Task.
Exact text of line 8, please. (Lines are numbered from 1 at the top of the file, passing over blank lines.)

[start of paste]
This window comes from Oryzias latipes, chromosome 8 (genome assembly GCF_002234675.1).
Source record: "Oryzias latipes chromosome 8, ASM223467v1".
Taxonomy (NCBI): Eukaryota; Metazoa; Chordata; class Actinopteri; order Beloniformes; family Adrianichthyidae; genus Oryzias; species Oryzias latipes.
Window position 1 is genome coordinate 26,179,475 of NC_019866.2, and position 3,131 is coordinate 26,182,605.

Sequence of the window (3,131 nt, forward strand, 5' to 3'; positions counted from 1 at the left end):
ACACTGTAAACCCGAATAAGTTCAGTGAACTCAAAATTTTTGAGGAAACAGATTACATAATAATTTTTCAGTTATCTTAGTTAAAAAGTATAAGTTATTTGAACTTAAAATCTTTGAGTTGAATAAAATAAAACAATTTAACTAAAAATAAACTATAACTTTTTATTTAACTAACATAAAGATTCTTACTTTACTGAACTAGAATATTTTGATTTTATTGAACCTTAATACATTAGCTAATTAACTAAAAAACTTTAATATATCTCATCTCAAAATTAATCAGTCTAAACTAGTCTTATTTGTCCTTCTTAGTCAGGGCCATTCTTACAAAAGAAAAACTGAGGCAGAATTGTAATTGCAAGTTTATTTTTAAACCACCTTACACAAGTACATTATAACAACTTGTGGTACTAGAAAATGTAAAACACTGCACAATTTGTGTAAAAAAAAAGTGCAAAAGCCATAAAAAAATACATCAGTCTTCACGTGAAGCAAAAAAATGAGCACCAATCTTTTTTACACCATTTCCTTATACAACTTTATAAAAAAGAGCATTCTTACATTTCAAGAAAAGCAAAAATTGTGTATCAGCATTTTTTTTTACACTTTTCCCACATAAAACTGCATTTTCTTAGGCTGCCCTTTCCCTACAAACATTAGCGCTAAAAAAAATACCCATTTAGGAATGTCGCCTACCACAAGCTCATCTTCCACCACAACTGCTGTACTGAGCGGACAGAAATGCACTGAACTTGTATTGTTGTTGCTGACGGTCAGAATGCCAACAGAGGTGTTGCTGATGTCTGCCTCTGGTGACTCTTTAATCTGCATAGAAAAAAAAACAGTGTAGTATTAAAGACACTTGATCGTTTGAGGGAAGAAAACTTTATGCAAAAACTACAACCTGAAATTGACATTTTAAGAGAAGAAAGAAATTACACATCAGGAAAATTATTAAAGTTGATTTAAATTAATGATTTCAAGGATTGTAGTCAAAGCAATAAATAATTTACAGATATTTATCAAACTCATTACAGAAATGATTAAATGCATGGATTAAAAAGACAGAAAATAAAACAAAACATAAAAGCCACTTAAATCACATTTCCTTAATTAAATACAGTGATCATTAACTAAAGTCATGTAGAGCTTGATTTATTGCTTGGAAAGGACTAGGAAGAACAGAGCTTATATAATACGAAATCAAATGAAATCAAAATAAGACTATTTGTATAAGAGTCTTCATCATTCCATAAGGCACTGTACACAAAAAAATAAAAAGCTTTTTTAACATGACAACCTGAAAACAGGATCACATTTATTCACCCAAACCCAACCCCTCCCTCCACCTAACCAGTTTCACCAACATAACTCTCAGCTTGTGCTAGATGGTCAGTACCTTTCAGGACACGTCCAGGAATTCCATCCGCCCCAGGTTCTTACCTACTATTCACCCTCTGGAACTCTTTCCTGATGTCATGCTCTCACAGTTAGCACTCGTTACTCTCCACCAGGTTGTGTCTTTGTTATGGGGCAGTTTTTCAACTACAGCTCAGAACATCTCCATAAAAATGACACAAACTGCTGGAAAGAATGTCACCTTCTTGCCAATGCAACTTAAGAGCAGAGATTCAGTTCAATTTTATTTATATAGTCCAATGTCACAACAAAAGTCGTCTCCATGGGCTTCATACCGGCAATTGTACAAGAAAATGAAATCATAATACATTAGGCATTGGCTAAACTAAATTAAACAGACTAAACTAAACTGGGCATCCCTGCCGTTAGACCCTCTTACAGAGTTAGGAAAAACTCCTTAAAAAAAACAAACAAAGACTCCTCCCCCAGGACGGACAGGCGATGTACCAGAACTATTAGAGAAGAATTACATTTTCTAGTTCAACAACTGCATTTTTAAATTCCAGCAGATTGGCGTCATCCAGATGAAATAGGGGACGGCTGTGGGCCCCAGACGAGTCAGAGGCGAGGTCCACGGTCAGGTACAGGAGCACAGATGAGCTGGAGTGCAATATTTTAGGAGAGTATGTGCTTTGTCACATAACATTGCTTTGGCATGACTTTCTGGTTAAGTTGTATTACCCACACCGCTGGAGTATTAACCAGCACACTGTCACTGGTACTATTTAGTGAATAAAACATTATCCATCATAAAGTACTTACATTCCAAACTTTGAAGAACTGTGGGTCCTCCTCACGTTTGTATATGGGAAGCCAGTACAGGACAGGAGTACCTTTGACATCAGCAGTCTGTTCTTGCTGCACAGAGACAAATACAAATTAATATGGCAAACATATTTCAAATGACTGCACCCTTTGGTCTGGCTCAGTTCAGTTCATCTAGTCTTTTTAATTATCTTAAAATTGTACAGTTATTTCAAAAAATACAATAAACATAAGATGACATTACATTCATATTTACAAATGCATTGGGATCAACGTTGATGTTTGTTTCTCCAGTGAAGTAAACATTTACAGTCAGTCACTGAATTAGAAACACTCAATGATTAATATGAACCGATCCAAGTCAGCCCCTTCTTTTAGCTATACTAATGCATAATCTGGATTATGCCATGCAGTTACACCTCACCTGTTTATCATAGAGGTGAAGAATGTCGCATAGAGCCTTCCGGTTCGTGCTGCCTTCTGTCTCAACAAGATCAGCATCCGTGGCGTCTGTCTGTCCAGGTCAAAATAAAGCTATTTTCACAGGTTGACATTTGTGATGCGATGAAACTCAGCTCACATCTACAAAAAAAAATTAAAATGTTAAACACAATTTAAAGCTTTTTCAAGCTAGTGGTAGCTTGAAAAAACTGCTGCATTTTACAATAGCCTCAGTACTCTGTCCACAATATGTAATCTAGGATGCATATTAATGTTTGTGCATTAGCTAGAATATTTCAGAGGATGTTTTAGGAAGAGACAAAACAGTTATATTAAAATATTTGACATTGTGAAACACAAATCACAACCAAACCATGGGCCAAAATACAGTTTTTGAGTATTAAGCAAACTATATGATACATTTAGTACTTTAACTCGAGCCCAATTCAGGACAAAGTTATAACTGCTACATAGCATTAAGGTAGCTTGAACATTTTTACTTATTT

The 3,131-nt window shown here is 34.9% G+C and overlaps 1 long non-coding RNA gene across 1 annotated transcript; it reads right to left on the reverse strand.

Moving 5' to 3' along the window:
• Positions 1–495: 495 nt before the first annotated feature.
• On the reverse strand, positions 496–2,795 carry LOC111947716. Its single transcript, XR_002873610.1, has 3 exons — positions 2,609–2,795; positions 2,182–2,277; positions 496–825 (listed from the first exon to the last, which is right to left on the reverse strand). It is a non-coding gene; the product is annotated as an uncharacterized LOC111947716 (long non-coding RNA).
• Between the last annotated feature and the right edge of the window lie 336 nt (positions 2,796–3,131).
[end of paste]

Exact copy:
Moving 5' to 3' along the window: